skip to main content


The NSF Public Access Repository (NSF-PAR) system and access will be unavailable from 5:00 PM ET until 11:00 PM ET on Friday, June 21 due to maintenance. We apologize for the inconvenience.

Title: The wheat MYB-related transcription factor TaMYB72 promotes flowering in rice: TaMYB72 promoted flowering in rice
Author(s) / Creator(s):
 ;  ;  ;  ;  ;  ;  ;  ;  ;  ;  ;  ;  ;  ;  ;  
Publisher / Repository:
Date Published:
Journal Name:
Journal of Integrative Plant Biology
1672-9072; JIPB
Page Range / eLocation ID:
p. 701-704
Medium: X
Sponsoring Org:
National Science Foundation
More Like this
  1. Abstract

    The impact ofqDTY12.1in maintaining yield under drought has not been consistent across genetic backgrounds. We hypothesized that synergism or antagonism with additive‐effect peripheral genes across the background genome either enhances or undermines its full potential. By modeling the transcriptional networks across siblingqDTY12.1‐introgression lines with contrasting yield under drought (LPB = low‐yield penalty; HPB = high‐yield penalty), theqDTY12.1‐encodedDECUSSATEgene (OsDEC) was revealed as the core of a synergy with other genes in the genetic background.OsDECis expressed in flag leaves and induced by progressive drought at booting stage in LPB but not in HPB. The uniqueOsDECsignature in LPB is coordinated with 35 upstream and downstream peripheral genes involved in floral development through the cytokinin signaling pathway. Results support the differential network rewiring effects through genetic coupling–uncoupling betweenqDTY12.1and other upstream and downstream peripheral genes across the distinct genetic backgrounds of LPB and HPB. The functionalDEC‐network in LPB defines a mechanism for early flowering as a means for avoiding the drought‐induced depletion of photosynthate needed for reproductive growth. Its impact is likely through the timely establishment of stronger source‐sink dynamics that sustains a robust reproductive transition under drought.

    more » « less
  2. Abstract

    Association between seed dormancy (SD) and flowering time (FT) may generate a synergy in plant adaptation. This research aimed to identify patterns and underlying genes of the association in rice (Oryza sativa). Four F2and two BC1F1populations from crosses of weedy/cultivated rice, and two families of progeny lines from backcrosses were evaluated for variations in time to flowering and germination ability. The two measurements were correlated negatively in the F2and BC1F1populations, but positively in advanced generations of the progeny lines. The negative correlations were resulted from linkage disequilibria between SD and FT loci at 7–40 cM apart. The positive correlations arose from co-located SD and FT loci undetectable in the BC1F1population. Two independent sets of co-localized loci were isolated as single Mendelian factors, and haplotypes that promote flowering and reduce germination derived from weedy and cultivated rice, respectively. The presence of negative and positive correlations indicates that the rice complex has maintained two contrasting patterns of SD-FT coadaptation, with the positive being “recessive” to the negative pattern. Modeling with isogenic lines suggests that a negative pattern could generate a greater synergy (difference between haplotype variants) than the positive one for seedbank persistence, or enhanced plant adaptation to seasonal changes in temperature or moisture. However, the early-flowering dormant genotype of a positive pattern could also have a selective advantage over its counterpart for weeds to avoid harvesting. The isolated haplotypes could be used to manipulate cultivars simultaneously for germination ability and growth duration.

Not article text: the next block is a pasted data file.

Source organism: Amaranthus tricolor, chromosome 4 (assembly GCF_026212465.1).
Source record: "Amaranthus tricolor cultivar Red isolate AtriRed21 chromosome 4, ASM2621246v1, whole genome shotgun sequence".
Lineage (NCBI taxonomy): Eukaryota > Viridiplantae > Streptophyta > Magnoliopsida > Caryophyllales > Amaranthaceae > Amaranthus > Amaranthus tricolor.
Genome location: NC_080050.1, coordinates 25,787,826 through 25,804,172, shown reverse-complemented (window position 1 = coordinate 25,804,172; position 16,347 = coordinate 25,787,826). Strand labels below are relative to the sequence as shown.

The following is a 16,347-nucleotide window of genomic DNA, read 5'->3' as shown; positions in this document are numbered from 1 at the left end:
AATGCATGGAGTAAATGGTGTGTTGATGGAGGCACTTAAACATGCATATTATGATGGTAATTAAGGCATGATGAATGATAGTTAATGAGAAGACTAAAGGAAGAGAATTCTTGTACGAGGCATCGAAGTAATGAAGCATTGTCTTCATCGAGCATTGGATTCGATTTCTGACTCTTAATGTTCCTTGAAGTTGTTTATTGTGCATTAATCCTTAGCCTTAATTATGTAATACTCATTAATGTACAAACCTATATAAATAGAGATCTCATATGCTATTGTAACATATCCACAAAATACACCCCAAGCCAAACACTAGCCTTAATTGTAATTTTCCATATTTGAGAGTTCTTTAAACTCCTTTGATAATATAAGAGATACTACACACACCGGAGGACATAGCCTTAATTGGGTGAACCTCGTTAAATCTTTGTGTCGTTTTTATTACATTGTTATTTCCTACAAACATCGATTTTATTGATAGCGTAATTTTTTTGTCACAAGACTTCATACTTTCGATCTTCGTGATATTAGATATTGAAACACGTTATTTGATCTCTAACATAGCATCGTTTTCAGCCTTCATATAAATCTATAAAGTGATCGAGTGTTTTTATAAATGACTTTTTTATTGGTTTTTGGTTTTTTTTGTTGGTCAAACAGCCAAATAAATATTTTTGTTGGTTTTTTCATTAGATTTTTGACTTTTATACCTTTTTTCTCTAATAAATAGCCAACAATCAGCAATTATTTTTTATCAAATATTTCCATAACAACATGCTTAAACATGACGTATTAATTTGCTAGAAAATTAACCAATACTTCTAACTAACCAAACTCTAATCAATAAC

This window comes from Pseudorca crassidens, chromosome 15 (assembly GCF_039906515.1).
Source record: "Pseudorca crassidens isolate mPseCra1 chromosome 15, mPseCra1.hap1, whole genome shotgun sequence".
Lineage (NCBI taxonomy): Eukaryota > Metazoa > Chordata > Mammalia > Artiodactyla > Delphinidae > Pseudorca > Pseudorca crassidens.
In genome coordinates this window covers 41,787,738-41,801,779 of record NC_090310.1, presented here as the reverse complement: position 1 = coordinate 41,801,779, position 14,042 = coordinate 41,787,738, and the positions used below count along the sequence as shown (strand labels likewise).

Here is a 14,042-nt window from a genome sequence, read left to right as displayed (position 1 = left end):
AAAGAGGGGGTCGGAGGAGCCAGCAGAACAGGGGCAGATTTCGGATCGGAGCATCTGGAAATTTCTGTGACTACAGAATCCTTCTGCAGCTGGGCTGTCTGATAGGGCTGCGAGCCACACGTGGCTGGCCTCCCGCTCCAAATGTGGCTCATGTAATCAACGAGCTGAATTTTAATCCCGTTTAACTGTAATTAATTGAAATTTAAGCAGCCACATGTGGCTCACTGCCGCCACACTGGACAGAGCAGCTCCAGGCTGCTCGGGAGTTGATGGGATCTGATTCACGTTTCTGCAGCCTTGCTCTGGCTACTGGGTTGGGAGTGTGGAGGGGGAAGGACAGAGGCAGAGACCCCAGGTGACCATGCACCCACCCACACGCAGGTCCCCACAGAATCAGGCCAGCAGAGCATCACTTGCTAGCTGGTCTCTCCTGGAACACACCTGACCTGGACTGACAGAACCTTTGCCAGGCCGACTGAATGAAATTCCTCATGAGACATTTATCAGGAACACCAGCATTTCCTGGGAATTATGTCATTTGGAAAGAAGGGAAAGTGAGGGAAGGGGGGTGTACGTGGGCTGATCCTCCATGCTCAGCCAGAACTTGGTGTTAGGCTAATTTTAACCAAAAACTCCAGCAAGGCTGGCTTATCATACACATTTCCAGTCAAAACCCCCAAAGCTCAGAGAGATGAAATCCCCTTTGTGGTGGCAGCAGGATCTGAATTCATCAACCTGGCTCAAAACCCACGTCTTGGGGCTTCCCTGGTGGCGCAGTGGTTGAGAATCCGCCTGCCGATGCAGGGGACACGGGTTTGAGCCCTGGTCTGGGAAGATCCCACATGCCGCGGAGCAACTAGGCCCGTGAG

more » « less
  3. Köhler, C (Ed.)
    Daylength sensing in many plants is critical for coordinating the timing of flowering with the appropriate season. Temperate climate-adapted grasses such as Brachypodium distachyon flower during the spring when days are becoming longer. The photoreceptor PHYTOCHROME C is essential for long-day (LD) flowering in B. distachyon. PHYC is required for the LD activation of a suite of genes in the photoperiod pathway including PHOTOPERIOD1 (PPD1) that, in turn, result in the activation of FLOWERING LOCUS T (FT1)/FLORIGEN, which causes flowering. Thus, B. distachyon phyC mutants are extremely delayed in flowering. Here we show that PHYC-mediated activation of PPD1 occurs via EARLY FLOWERING 3 (ELF3), a component of the evening complex in the circadian clock. The extreme delay of flowering of the phyC mutant disappears when combined with an elf3 loss-of-function mutation. Moreover, the dampened PPD1 expression in phyC mutant plants is elevated in phyC/elf3 mutant plants consistent with the rapid flowering of the double mutant. We show that loss of PPD1 function also results in reduced FT1 expression and extremely delayed flowering consistent with results from wheat and barley. Additionally, elf3 mutant plants have elevated expression levels of PPD1, and we show that overexpression of ELF3 results in delayed flowering associated with a reduction of PPD1 and FT1 expression, indicating that ELF3 represses PPD1 transcription consistent with previous studies showing that ELF3 binds to the PPD1 promoter. Indeed, PPD1 is the main target of ELF3-mediated flowering as elf3/ppd1 double mutant plants are delayed flowering. Our results indicate that ELF3 operates downstream from PHYC and acts as a repressor of PPD1 in the photoperiod flowering pathway of B. distachyon. 
    more » « less